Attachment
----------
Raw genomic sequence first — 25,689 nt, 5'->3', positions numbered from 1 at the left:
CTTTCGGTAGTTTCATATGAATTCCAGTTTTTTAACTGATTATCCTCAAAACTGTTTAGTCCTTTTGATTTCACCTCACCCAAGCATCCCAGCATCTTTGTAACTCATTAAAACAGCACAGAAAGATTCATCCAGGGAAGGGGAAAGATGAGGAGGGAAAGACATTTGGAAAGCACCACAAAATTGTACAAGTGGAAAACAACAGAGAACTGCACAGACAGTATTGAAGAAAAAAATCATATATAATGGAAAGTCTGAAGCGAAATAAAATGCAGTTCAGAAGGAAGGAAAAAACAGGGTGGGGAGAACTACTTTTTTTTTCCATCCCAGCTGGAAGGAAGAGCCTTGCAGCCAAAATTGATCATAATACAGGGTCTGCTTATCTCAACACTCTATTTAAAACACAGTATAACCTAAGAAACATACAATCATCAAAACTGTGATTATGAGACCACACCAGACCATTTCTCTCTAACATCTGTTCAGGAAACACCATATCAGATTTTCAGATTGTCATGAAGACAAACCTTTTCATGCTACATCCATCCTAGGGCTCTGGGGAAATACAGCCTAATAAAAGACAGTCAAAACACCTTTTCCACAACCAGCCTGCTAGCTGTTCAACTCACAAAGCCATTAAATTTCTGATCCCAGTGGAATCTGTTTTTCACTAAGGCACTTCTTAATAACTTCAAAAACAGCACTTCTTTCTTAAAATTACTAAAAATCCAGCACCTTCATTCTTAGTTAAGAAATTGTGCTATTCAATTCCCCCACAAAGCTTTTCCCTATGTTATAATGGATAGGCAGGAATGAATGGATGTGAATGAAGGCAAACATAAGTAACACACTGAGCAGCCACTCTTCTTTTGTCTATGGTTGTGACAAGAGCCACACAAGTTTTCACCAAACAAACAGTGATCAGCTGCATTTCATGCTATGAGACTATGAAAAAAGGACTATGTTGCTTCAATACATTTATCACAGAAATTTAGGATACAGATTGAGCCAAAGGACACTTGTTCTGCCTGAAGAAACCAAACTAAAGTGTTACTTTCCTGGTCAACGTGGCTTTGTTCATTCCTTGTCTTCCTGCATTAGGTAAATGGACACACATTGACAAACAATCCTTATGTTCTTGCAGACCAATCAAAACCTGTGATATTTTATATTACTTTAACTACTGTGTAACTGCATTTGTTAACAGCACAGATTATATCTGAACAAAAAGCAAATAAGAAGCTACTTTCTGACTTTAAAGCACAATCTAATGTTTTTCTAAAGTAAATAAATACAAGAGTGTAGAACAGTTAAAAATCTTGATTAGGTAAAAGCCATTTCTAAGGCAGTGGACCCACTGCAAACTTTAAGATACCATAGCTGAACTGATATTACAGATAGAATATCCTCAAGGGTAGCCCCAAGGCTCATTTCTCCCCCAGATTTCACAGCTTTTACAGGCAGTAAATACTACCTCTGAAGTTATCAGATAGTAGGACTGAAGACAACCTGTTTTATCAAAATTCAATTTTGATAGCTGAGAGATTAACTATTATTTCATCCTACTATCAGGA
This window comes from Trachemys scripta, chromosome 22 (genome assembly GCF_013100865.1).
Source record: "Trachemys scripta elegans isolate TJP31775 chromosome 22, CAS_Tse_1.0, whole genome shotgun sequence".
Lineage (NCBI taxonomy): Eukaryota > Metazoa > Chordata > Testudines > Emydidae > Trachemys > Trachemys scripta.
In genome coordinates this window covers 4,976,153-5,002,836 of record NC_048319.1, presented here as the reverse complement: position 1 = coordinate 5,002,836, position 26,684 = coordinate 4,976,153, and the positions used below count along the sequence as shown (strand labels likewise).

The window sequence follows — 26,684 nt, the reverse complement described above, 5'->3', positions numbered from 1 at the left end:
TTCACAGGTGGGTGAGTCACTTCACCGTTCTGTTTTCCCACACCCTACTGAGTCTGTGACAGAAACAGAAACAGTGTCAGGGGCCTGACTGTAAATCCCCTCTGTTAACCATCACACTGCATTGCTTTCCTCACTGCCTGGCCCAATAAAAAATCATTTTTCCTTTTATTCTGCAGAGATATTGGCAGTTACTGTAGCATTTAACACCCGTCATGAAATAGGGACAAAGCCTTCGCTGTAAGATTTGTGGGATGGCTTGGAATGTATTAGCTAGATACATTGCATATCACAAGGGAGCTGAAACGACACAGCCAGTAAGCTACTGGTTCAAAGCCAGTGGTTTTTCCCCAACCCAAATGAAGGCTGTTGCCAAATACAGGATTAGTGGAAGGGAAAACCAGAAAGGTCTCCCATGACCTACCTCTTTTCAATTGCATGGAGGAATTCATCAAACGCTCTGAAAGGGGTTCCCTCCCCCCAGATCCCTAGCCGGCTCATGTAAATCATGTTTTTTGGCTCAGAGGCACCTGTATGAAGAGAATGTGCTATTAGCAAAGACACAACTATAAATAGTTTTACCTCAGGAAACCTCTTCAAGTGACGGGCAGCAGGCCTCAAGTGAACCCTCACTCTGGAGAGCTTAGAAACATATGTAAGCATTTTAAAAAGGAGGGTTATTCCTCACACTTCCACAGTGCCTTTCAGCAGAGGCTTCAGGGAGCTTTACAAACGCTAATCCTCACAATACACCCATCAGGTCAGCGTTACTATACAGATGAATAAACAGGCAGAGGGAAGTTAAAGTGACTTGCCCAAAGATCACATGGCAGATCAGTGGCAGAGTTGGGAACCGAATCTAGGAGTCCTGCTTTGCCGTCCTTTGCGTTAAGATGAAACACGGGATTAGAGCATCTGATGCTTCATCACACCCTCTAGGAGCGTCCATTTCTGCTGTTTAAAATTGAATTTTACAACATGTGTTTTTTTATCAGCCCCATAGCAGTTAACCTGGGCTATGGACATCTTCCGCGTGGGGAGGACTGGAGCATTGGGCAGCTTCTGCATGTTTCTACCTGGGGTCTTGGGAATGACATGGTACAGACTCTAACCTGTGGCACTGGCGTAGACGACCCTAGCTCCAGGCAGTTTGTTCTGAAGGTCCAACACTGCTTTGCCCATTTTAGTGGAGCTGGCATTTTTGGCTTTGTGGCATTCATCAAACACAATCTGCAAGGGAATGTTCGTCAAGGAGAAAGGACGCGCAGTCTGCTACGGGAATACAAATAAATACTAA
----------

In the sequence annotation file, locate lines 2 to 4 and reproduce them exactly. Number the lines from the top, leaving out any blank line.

CTTTCGGTAGTTTCATATGAATTCCAGTTTTTTAACTGATTATCCTCAAAACTGTTTAGTCCTTTTGATTTCACCTCACCCAAGCATCCCAGCATCTTTGTAACTCATTAAAACAGCACAGAAAGATTCATCCAGGGAAGGGGAAAGATGAGGAGGGAAAGACATTTGGAAAGCACCACAAAATTGTACAAGTGGAAAACAACAGAGAACTGCACAGACAGTATTGAAGAAAAAAATCATATATAATGGAAAGTCTGAAGCGAAATAAAATGCAGTTCAGAAGGAAGGAAAAAACAGGGTGGGGAGAACTACTTTTTTTTTCCATCCCAGCTGGAAGGAAGAGCCTTGCAGCCAAAATTGATCATAATACAGGGTCTGCTTATCTCAACACTCTATTTAAAACACAGTATAACCTAAGAAACATACAATCATCAAAACTGTGATTATGAGACCACACCAGACCATTTCTCTCTAACATCTGTTCAGGAAACACCATATCAGATTTTCAGATTGTCATGAAGACAAACCTTTTCATGCTACATCCATCCTAGGGCTCTGGGGAAATACAGCCTAATAAAAGACAGTCAAAACACCTTTTCCACAACCAGCCTGCTAGCTGTTCAACTCACAAAGCCATTAAATTTCTGATCCCAGTGGAATCTGTTTTTCACTAAGGCACTTCTTAATAACTTCAAAAACAGCACTTCTTTCTTAAAATTACTAAAAATCCAGCACCTTCATTCTTAGTTAAGAAATTGTGCTATTCAATTCCCCCACAAAGCTTTTCCCTATGTTATAATGGATAGGCAGGAATGAATGGATGTGAATGAAGGCAAACATAAGTAACACACTGAGCAGCCACTCTTCTTTTGTCTATGGTTGTGACAAGAGCCACACAAGTTTTCACCAAACAAACAGTGATCAGCTGCATTTCATGCTATGAGACTATGAAAAAAGGACTATGTTGCTTCAATACATTTATCACAGAAATTTAGGATACAGATTGAGCCAAAGGACACTTGTTCTGCCTGAAGAAACCAAACTAAAGTGTTACTTTCCTGGTCAACGTGGCTTTGTTCATTCCTTGTCTTCCTGCATTAGGTAAATGGACACACATTGACAAACAATCCTTATGTTCTTGCAGACCAATCAAAACCTGTGATATTTTATATTACTTTAACTACTGTGTAACTGCATTTGTTAACAGCACAGATTATATCTGAACAAAAAGCAAATAAGAAGCTACTTTCTGACTTTAAAGCACAATCTAATGTTTTTCTAAAGTAAATAAATACAAGAGTGTAGAACAGTTAAAAATCTTGATTAGGTAAAAGCCATTTCTAAGGCAGTGGACCCACTGCAAACTTTAAGATACCATAGCTGAACTGATATTACAGATAGAATATCCTCAAGGGTAGCCCCAAGGCTCATTTCTCCCCCAGATTTCACAGCTTTTACAGGCAGTAAATACTACCTCTGAAGTTATCAGATAGTAGGACTGAAGACAACCTGTTTTATCAAAATTCAATTTTGATAGCTGAGAGATTAACTATTATTTCATCCTACTATCAGGA
This window comes from Trachemys scripta, chromosome 22 (genome assembly GCF_013100865.1).
Source record: "Trachemys scripta elegans isolate TJP31775 chromosome 22, CAS_Tse_1.0, whole genome shotgun sequence".